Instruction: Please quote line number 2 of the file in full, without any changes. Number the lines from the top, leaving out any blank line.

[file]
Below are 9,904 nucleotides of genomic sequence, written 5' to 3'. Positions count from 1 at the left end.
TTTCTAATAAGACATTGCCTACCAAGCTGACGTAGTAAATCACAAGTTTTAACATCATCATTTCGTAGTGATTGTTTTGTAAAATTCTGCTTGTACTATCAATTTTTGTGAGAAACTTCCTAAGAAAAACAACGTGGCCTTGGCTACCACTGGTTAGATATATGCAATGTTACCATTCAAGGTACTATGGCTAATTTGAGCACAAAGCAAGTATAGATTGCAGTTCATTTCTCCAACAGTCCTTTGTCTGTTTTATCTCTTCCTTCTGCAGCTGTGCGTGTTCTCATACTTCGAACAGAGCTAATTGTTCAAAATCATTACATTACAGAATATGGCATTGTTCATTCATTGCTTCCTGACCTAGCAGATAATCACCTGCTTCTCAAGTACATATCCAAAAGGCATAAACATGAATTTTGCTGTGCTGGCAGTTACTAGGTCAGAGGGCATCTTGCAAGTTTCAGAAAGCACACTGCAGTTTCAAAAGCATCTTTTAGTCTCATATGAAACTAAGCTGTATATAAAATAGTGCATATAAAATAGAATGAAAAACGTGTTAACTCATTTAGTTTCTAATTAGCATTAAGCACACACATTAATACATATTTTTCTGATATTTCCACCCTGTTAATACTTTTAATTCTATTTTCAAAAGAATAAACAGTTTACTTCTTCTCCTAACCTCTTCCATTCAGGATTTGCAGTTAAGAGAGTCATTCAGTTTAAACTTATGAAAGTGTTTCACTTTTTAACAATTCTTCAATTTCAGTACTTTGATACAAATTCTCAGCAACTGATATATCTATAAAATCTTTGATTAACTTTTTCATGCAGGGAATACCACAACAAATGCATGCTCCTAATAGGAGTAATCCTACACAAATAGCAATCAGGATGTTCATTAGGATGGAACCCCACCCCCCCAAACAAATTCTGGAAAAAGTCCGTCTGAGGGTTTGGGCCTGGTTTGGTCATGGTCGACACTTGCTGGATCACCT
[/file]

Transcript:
TTTCTAATAAGACATTGCCTACCAAGCTGACGTAGTAAATCACAAGTTTTAACATCATCATTTCGTAGTGATTGTTTTGTAAAATTCTGCTTGTACTATCAATTTTTGTGAGAAACTTCCTAAGAAAAACAACGTGGCCTTGGCTACCACTGGTTAGATATATGCAATGTTACCATTCAAGGTACTATGGCTAATTTGAGCACAAAGCAAGTATAGATTGCAGTTCATTTCTCCAACAGTCCTTTGTCTGTTTTATCTCTTCCTTCTGCAGCTGTGCGTGTTCTCATACTTCGAACAGAGCTAATTGTTCAAAATCATTACATTACAGAATATGGCATTGTTCATTCATTGCTTCCTGACCTAGCAGATAATCACCTGCTTCTCAAGTACATATCCAAAAGGCATAAACATGAATTTTGCTGTGCTGGCAGTTACTAGGTCAGAGGGCATCTTGCAAGTTTCAGAAAGCACACTGCAGTTTCAAAAGCATCTTTTAGTCTCATATGAAACTAAGCTGTATATAAAATAGTGCATATAAAATAGAATGAAAAACGTGTTAACTCATTTAGTTTCTAATTAGCATTAAGCACACACATTAATACATATTTTTCTGATATTTCCACCCTGTTAATACTTTTAATTCTATTTTCAAAAGAATAAACAGTTTACTTCTTCTCCTAACCTCTTCCATTCAGGATTTGCAGTTAAGAGAGTCATTCAGTTTAAACTTATGAAAGTGTTTCACTTTTTAACAATTCTTCAATTTCAGTACTTTGATACAAATTCTCAGCAACTGATATATCTATAAAATCTTTGATTAACTTTTTCATGCAGGGAATACCACAACAAATGCATGCTCCTAATAGGAGTAATCCTACACAAATAGCAATCAGGATGTTCATTAGGATGGAACCCCACCCCCCCAAACAAATTCTGGAAAAAGTCCGTCTGAGGGTTTGGGCCTGGTTTGGTCATGGTCGACACTTGCTGGATCACCT